Every day I receive at least three event invitations, which include the word ”digital” in them. Digitalisation is rapidly changing the way people live, work and create value. Yet the World Economic Forum claims the key differentiating factor in the fourth industrial revolution is not necessarily how much you invest in machine learning or artificial intelligence, but how you invest in people and the unique human skills and capabilities such as creativity, complex problem solving and empathy.
Unfortunately, our current lifestyle does not support these skills. Work is fragmented. People are tired and reactive, glued to their cell-phones, running late for yet another urgent meeting. Many of us fail to focus as we don’t rest. This limited buffer allows no room for mistakes, especially those made by others. Creativity only manifests itself during holidays – and many people end up finding it impossible to switch off.
Health and wellbeing as a competitive advantage
Individual health and wellbeing are business critical, and not just from a cost perspective. Early findings from our on-going research indicate that rhythms of sleep and rest have a significant impact on cognitive performance in high-performance knowledge work. Presenteeism – people showing up to work but not functioning optimally – is estimated to cost firms at least three times more than absenteeism. Meanwhile, high performing individuals are up to 800% more productive than average when it comes to complex knowledge work. Attracting and retaining top talent has been a priority for decades, but “the war for talent is over, and talent won”. Employer branding plays a key role as the millennials and generation Z enter the workforce with new demands about work, life and balance.
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Leaders play a key role in creating an optimal environment
A few weeks back I had a long discussion with a friend from a company going through an extensive organisational transformation. Uncertain of their future and insecure about their own jobs, individuals were understandably stressed, working longer hours than ever, and in the end, feeling like they performed sub-optimally. Engagement levels were steadily declining, and the friend described the situation as “a limbo” and “a game of musical chairs”. While employee wellbeing was most certainly compromised, it was not necessarily top of mind. Perhaps it should have been.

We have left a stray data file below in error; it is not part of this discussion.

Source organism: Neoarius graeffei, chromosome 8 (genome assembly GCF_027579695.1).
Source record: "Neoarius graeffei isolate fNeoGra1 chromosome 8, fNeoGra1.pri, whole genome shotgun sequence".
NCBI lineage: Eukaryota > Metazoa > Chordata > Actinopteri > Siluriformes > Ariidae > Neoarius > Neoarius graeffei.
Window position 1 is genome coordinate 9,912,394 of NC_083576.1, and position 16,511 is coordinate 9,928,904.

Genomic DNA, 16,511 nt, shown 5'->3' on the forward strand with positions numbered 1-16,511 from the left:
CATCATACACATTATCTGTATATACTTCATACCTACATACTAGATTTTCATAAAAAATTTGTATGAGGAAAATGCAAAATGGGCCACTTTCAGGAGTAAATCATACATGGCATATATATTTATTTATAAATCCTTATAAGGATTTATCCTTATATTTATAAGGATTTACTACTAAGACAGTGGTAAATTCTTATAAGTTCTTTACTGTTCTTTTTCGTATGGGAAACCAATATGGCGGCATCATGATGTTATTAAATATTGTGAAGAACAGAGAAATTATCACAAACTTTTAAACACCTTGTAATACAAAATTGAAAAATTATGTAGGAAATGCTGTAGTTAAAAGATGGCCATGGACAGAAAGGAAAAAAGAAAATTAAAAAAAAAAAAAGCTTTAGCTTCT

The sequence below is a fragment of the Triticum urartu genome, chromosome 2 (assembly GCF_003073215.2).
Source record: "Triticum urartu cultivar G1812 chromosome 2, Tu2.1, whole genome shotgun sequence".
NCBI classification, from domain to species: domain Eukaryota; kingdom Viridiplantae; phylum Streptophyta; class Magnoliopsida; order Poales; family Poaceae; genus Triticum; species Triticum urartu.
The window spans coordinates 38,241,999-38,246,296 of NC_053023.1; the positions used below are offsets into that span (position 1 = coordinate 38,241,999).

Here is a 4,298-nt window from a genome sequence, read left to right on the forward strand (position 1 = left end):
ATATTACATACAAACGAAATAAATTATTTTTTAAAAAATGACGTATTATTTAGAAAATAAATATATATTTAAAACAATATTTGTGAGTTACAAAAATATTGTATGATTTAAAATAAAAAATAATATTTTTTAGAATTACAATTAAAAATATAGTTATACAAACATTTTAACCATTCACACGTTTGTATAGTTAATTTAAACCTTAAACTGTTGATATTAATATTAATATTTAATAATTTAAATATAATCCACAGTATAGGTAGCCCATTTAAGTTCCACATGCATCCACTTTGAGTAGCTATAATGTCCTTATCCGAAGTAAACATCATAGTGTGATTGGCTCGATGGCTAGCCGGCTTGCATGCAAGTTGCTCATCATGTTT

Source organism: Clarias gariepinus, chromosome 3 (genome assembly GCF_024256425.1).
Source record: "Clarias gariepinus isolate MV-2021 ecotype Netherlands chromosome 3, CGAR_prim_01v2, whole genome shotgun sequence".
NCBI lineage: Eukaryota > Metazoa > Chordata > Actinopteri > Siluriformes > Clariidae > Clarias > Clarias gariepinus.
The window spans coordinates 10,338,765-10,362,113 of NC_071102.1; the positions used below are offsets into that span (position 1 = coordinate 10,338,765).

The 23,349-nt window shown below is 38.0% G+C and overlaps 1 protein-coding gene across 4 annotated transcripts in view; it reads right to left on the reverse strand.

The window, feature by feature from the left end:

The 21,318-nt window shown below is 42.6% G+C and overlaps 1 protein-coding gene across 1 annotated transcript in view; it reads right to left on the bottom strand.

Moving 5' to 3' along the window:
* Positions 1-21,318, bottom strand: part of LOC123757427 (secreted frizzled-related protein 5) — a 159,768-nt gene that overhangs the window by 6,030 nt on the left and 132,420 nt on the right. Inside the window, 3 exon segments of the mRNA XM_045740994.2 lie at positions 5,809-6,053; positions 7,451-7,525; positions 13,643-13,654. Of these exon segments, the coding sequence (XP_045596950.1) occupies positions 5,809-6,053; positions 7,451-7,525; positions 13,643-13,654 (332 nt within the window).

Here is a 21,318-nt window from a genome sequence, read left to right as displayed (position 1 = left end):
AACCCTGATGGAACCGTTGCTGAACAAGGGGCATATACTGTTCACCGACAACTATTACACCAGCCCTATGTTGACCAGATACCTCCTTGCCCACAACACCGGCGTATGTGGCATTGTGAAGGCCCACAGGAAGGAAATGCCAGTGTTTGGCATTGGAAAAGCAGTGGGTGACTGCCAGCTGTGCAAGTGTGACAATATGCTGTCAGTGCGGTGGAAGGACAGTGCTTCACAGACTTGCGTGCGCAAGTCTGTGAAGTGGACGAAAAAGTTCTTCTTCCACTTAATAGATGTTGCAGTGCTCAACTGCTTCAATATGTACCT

Individual health and wellbeing are business critical, and not just from a cost perspective.
We know that better life leads to better performance. My friend’s example also shows that the individual wellbeing is always impacted by the organisational context – and vice versa. Organisations are complex networks of human connections. The organisational culture can thus be greatly affected by the wellbeing and state of mind of even one individual. This is particularly true if they happen to be in a leadership position. Leaders reproduce who they are. Leadership behaviour and the organisational climate impact employee wellbeing, behaviour, customer experience, and ultimately, company value creation.
In Hintsa’s latest white paper ‘A Healthy Return’ we propose a new framework to explain the relationship between human wellbeing and organisational performance. We call it the Organisational Value Chain.
Everything starts from the Core
Another way to look at this is to explore the concept of Core. In the Hintsa model, Core is the axis around which all the elements of the Circle of Better Life rotate. On an individual level, we talk about identity, purpose and a sense of control. On an organisational level the Core is about values, culture and the organisations reason for existence. The two need to be aligned.
Leaders need to recognise that individual and organisational wellbeing are interconnected.
To succeed in the fourth industrial revolution, leaders need to recognise that individual and organisational wellbeing are interconnected, and both are required for sustainable high performance. Wellbeing behaviours are always personal, but organisations play a key role in creating environments, in which individuals have the optimal conditions to live better lives – and consequently, perform better.